I struggle with balance. In all the ways possible.
One week I’ll run every day, even in rainy windstorms that encourages juice from my bangs to flow directly into my stinging corneas, then the next week I’m like, it’s 11pm? TIME FOR 17 LINDT BALLS.
One weekend I’ll peck out three Blog Posts and noisily shunt my chair back from the table, kick my legs up and light up a stogie, merrily blowing Hemingway puffs up into the pocorn’d ceiling. The next weekend I’ll have a Netflix'd iPad reflective burn on my face, and wail in the shower about never having a story to tell again.
Perhaps this is because I have always struggled with the actual physical act of balance. I believe when I was born a cute little hobo parasite set up home in one eardrum and just never left.
When I was four, the perfect age for my parents to sausage me into a skin coloured leotard and enroll me into Gymnastics 101, my lack of balance was made abundantly clear.
I needed 16 aides to hold every part of my body as I turtle-traversed a beam the width of a sidewalk. (The real one, the width of a bread loaf, was whisked away when I had troubles even hoisting myself up onto it without flipping off over the back side of it like a small human barrel of rotten turnips.)
I tried all the “fun” stations set up in that cold gymnasium. When I reached the set of rings which I was supposed to hang off of and perhaps even somersault myself around then dismount with a head snap and aplomb, I did the 4 year old version of “fuck this” and strode calmly and firmly to my parent’s car in the parking lot.
The engine was still running.
They knew deep down.
I never went back.
As an adult I continue to poorly balance all the roles I signed up for.
A woman close to 40 that loves salted caramel but doesn’t want to ooze out of her clothes.
A wife that wants to exudes the same energy and joie de vivre that I once wore like a perfume back in 2002.
A writer with no time to write.
A Mom that works full-time and wants time spent with her daughter to be memorable, positive and valuable.
A daughter, friend and sister who is always there, for a meal, drink or appropriate emoji text response.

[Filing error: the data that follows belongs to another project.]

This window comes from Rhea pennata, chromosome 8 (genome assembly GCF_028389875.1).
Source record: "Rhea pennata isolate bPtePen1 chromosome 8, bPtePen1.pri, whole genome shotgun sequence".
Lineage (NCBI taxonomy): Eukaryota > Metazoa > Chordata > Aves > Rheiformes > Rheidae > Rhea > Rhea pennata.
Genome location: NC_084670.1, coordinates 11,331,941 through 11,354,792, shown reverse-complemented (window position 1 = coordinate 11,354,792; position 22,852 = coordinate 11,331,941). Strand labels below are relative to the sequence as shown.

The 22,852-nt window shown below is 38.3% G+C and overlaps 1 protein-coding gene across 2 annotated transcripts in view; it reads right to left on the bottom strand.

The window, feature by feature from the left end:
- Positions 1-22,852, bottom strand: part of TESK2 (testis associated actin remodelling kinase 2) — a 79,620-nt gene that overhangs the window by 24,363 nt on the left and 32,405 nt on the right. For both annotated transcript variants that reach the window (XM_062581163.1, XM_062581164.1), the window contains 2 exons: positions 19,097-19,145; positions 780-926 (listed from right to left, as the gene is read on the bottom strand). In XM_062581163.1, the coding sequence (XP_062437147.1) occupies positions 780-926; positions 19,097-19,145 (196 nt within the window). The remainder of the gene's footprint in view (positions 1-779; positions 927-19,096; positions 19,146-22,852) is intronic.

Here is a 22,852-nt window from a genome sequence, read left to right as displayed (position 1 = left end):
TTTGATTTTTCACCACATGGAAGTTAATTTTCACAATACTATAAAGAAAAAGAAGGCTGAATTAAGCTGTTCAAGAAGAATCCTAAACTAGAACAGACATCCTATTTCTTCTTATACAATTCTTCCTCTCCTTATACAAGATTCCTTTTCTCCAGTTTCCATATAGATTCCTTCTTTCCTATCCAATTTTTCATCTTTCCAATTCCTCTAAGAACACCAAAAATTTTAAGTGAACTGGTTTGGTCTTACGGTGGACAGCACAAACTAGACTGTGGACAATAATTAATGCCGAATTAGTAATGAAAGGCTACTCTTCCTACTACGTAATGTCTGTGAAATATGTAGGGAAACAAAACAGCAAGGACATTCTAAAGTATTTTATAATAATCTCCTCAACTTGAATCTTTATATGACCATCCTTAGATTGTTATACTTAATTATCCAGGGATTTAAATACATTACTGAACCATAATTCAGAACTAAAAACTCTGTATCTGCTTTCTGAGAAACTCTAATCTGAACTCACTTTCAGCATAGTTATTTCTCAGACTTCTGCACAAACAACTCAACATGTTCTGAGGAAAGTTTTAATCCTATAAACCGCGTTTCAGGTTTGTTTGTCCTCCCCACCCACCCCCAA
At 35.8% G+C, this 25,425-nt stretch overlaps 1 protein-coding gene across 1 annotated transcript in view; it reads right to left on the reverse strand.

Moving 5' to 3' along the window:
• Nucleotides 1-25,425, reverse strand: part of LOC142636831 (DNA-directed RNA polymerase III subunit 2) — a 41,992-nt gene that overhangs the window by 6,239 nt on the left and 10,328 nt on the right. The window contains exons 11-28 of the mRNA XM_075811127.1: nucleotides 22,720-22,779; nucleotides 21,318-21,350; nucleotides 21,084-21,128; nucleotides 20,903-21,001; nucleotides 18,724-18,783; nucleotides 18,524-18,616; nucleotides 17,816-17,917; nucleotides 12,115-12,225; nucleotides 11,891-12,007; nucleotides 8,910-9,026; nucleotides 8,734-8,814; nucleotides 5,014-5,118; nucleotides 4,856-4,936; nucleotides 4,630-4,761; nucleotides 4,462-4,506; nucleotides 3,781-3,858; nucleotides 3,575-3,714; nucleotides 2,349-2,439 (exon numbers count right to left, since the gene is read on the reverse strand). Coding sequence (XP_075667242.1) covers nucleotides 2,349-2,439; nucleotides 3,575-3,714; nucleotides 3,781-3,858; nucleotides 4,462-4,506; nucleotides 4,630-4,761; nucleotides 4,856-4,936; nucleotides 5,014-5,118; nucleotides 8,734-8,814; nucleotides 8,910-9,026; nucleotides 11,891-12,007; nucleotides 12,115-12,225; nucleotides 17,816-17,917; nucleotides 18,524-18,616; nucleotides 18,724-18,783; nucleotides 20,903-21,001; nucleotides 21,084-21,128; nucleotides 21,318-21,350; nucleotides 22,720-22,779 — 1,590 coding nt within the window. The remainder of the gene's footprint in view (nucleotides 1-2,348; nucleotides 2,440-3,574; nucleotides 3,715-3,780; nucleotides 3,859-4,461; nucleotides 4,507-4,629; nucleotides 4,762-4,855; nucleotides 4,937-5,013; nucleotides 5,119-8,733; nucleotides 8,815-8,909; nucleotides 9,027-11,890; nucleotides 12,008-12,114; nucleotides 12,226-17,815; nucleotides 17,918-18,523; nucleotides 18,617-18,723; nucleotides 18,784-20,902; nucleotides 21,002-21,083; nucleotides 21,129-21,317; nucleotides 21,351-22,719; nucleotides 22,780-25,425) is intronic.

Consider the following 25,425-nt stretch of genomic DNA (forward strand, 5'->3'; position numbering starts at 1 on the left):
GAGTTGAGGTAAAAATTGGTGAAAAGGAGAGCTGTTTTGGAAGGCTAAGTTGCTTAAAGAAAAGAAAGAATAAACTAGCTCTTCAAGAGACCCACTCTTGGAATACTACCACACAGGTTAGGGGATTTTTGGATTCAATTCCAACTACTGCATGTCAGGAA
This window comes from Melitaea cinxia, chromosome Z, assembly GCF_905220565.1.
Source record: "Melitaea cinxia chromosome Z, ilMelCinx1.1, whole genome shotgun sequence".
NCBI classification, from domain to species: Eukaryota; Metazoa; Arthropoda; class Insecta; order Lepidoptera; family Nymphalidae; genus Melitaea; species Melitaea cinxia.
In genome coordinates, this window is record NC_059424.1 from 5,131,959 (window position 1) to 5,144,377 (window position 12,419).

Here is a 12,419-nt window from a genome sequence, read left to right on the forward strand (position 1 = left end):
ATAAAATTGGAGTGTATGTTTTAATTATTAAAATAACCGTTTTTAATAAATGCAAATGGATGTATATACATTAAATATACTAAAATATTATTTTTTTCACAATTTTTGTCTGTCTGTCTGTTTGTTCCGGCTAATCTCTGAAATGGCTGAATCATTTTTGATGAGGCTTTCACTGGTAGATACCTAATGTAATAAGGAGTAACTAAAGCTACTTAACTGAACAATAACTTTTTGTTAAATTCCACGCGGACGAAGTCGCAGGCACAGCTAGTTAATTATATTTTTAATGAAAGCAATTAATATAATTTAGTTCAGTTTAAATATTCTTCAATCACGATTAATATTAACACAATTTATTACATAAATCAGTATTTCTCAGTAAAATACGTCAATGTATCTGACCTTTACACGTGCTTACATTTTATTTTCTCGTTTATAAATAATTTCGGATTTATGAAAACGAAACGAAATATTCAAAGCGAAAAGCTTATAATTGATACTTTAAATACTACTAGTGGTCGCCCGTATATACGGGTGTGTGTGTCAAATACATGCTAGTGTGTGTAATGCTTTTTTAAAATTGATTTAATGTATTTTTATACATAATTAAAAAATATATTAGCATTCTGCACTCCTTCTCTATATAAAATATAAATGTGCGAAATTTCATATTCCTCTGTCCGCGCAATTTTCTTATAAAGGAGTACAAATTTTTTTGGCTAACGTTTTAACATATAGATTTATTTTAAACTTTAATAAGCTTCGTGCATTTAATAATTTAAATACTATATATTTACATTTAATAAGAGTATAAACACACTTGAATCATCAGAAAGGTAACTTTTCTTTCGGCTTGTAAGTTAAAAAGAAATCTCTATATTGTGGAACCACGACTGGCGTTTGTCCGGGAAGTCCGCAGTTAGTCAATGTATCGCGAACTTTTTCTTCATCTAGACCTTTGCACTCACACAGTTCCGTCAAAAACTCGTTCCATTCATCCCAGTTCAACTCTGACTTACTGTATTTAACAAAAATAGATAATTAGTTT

Some days I feel like I have a scootch more than a tenuous grip on all of the above. Most days, you know days where I lose my balance standing still just thinking about cheese, I feel like a disaster.
Every morning when I drop Stella off at daycare, a magical land of patience, organic food and endless toys overseen by one of the kindest souls I’ve ever met, she pulls this move that makes me want to fling her into the bushes and flee to Tijuana.
As I’m crouching down for a multi-purpose move of removing her shoes, coat and saying a fond farewell, she monkeys onto me with every morsel of her 45 pound frame. Unless I am right beside the door frame to steady myself I immediately get panicky flashbacks as my body flails to stay planted on two feet instead of flopping back hard onto the porch floor, my butt crack popping out from my belted waistband, my tailbone flattened like an orange under a farm tire.
Even though she does it every morning without fail, I still manage to be caught off guard and transform from a cool working Mom in my necklace and mascara and ankle boots into that unsteady, sweating 4 year old with no confidence or awareness of which way is up.
My face flushes, I grimace into her hysterically happy face and I struggle to regain my composure, get to my feet and unpeel her from me like a second skin. From the outside it looks like a passionate and loving goodbye. Inwardly I am an embarrassed and unreasonably upset used car lot blow-up man, trying to regain my cool and footing while all my limbs are flying in opposite directions.
I always recover and escape, blow kisses and salutations over my shoulder. When I adjust myself in the car I tend to look at myself in the rear-view mirror. Soft squinty eyes. Hasty ponytail. Tired.
Tomorrow. Tomorrow I’ll be ready for when she becomes my human sweater. Until then, I’ve got some 1994 punk rock to crank while I drive to my sedate office job.
If I get pulled over and am forced to walk a straight line to prove my sobriety, I will 100% be tossed into the drunk tank. If one of you could please direct the RCMP to this Blog post, I’d really, really appreciate it.